• Floorplans: One of the big grey areas when trying out vacation rentals for the first time (as opposed to conventional hotels) is the layout of the rooms. Professional vacation rental hosts often have floorplans that allow you to see who will be sleeping where in relation to one another. 

​If You're Not Sure​, Ask Questions

Because vacation rental hosts are offering up such an intimate part of their lives (their homes) to strangers (you) ​they are more than happy to answer questions that you may have. Not sure if the pool is private or shared? Ask. Not sure if the kitchen is fully ​equipped? Ask. Not sure if you can bring Fido? Ask. Email is fine but phone is even better, especially if you want to pick their brain about the area. Very few vacation rental ​professionals won't jump at the opportunity to chat on the phone with their future guests.   

Seek Baseline Standards

Because vacation rentals can vary so greatly -- from the ​rustic cabin in the woods to the opulent penthouse ​by the sea -- it's helpful to have an idea of ​what baseline standards should be expected when searching for the right fit. Here are my 5 bare minimums for a vacation rental of any size, shape, or budget:

  • ​Cleanliness: A vacation rental should be clean: as clean as a hotel room (and if you've seen any of those undercover investigations, ideally cleaner). ​If there are any reviews doubting the cleanliness, consider it a red flag.  
  • Safe and Secure: A vacation rental should be safe: ​in addition to the actual location of the property, doors and windows should have appropriate locks, and reviews should never mention compromised safety. 
  • Kitchen: This one really sets vacation rentals apart from hotels. All vacation rentals should have a kitchen with ​enough equipment to prepare a basic pasta dinner. This means pots, pans, knives, plates, silverware...etc. Anything less and you begin to get into the territory of the Extended Stay hotel chain.
  • ​Host is Available: Because vacation rentals are such a new style of travel, questions are bound to arise, and things are bound to go slightly different than planned. This is part of the journey. But having direct communication access to a host who ​responds as soon as possible is the great equalizer. Look for comments in the reviews about the host and what they bring to the table.
  • Optional: I like to consider the following amenities as bonuses when staying at a vacation rental: washer, dryer, free ​WiFi, free parking.







Getting the Most Out of Your Vacation Rental

​Vacation rentals are all about encouraging ​us to step outside ​our comfort zones, ​exploring our passions or interests that have fallen by the wayside, and ​forming new meaningful connections with people, places, and things. ​Below, I have outlined ​some ways you can get the most out of your vacation rental experience, no matter where you choose to stay.

​1. The Dinner Party Project [Bali, IND]

​One of a vacation rental's greatest assets is the kitchen​ -- the hearth of the home is a chance to cook (yay for not having to eat out every meal!) and be around your friends and family. A great way to take advantage of this is to go to the local market in town. Markets are always a wonderful window into the local culture. And if you're in a foreign country, consider asking your vacation rental for someone to show you around: translating ingredients and highlighting specialities becomes a tour in itself!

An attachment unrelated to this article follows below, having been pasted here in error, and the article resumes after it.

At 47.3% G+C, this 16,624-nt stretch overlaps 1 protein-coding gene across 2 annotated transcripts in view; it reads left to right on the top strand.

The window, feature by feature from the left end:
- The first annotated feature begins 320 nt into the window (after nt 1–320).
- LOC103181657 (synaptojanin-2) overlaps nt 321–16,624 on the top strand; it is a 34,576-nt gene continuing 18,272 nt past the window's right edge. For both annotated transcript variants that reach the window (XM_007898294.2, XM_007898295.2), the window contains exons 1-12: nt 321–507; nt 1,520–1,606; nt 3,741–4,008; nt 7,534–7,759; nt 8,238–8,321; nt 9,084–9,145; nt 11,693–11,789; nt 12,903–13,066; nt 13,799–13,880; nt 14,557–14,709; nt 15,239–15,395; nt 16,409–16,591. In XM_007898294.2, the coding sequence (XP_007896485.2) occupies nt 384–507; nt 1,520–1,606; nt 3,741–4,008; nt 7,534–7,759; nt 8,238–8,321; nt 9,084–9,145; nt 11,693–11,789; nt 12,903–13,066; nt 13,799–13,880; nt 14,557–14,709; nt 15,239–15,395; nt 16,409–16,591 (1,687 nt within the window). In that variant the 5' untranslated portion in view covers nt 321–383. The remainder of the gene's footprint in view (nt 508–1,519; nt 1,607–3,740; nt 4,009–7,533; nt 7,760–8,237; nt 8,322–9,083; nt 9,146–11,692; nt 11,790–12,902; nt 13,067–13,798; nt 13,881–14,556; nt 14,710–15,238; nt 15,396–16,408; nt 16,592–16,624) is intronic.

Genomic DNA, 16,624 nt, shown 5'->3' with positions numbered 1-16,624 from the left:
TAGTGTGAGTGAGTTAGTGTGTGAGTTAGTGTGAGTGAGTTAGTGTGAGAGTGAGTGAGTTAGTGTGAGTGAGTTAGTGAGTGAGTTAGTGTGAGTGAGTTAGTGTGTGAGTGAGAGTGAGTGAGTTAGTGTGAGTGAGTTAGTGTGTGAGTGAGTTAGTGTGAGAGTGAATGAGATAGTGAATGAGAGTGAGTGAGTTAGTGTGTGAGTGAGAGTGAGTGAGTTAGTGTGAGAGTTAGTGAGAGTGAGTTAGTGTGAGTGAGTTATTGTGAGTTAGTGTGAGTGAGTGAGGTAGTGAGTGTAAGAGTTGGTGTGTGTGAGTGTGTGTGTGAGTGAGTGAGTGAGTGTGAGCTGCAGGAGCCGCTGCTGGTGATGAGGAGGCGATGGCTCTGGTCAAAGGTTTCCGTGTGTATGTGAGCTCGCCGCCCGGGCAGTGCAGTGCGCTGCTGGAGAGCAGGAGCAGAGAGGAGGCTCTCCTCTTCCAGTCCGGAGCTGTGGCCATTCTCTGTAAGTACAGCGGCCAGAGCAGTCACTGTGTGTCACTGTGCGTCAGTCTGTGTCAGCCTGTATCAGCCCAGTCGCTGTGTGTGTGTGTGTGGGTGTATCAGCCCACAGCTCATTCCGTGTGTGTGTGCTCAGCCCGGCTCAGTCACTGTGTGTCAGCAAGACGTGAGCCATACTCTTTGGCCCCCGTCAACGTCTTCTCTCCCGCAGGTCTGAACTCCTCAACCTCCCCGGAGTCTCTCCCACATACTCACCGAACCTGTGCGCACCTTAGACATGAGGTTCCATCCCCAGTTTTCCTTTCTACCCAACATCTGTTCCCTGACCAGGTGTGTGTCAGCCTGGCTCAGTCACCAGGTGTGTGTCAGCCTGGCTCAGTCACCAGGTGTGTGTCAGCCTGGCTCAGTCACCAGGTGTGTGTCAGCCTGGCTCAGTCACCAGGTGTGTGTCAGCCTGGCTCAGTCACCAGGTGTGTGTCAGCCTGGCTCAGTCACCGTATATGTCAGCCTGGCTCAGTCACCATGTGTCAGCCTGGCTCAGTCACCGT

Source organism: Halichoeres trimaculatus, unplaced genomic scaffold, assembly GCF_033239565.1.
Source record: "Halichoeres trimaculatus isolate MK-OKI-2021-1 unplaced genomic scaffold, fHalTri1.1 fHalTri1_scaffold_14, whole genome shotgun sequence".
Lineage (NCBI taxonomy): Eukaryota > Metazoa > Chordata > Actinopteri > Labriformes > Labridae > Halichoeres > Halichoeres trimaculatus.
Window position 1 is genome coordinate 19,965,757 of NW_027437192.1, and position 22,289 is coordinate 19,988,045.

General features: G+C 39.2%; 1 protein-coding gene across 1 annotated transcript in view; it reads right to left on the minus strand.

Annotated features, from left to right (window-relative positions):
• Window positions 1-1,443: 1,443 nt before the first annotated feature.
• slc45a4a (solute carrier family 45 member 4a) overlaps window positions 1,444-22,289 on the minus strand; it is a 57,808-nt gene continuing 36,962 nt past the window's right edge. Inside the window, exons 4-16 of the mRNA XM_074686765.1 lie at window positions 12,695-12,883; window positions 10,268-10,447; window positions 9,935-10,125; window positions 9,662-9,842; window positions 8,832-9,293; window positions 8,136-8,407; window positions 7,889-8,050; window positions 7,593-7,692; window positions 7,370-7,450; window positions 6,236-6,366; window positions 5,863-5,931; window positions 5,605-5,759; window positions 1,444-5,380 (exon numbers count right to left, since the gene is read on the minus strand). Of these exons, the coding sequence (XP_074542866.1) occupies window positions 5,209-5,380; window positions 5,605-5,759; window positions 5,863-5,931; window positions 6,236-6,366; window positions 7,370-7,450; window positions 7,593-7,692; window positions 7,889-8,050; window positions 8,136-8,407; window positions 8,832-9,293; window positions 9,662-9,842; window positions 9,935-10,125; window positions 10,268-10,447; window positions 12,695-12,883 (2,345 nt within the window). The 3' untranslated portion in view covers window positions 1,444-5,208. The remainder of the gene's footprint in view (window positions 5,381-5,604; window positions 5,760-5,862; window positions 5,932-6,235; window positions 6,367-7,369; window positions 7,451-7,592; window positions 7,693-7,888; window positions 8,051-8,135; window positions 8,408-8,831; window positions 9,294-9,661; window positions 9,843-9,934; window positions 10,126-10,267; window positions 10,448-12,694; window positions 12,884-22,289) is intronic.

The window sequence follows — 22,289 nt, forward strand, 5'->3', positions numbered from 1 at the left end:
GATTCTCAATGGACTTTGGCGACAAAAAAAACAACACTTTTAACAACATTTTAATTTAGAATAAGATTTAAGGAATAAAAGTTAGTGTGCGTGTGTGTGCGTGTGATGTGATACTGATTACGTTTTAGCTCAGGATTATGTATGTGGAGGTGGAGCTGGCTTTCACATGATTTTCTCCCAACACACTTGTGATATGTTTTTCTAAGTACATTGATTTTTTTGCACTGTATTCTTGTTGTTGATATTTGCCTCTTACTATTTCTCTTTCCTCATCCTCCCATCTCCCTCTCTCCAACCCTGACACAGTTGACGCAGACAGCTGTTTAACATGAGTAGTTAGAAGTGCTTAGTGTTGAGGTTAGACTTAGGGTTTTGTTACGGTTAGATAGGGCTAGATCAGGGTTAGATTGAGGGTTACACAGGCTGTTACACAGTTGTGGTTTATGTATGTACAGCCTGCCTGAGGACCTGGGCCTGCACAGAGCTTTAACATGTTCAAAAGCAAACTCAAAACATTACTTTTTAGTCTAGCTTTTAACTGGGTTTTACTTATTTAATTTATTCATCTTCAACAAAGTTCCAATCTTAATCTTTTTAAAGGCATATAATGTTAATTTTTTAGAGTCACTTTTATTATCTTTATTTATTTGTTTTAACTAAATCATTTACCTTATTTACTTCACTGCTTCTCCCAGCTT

​Bali ​Dinner Party Itinerary

When staying at the remarkable Villa Sagitta in Ubud, Bali, the host Mailie Green set me up with Yande, the house manager, for something of a foodie​ excursion. This kind of ​magic travel experience be ​achieved in any destination ​that has interesting local ingredients. 

  • ​Yande and I left the house on motorbikes (​rental ​coordinated by hosts).
  • ​We wandered over to the local market​ where he does his daily grocery shopping: got to meet some of his regular vendors and crack some jokes in my limited Balinese.
  • ​Got some crazy cool ingredients I had never seen so cheap before such as mangostein, fiddle-head fern, and passion fruit.
  • ​We then went to the big market in the main town of Ubud which was labyrinth-like in its variety and ambiance. We picked up shallots, ginger torch flower, and chilis for "sambal matar" -- a raw relish for the fish. 
  • ​Head back home to prep the ingredients and drink copious amounts of mango juice while learning that all these recipes came from Yande's mother.
  • Serve meal to my friends and my hosts who were staying on the property as well.

​2. The Bad Weather Pivot [Montevideo, UR]

As travelers, we sometimes give too much authority to the weather: if it's raining out, we sometimes just assume that this means staying inside and losing a day of vacation. But ​if ​the weather doesn't cooperate, ask your vacation rental host for some suggestions for indoors activities!  

​Karen Higgs of Casa Sarandi in the ​country of​ Uruguay actually wrote the guidebook on the place (not a joke). ​Because she lives there and sends so much business their way, Karen prides herself on her local contacts at many local businesses and cultural institutions.​ And when I arrived, it started raining and pretty much did not stop. But have no fear! Karen suggested four amazing experiences that would not be stopped by the rain.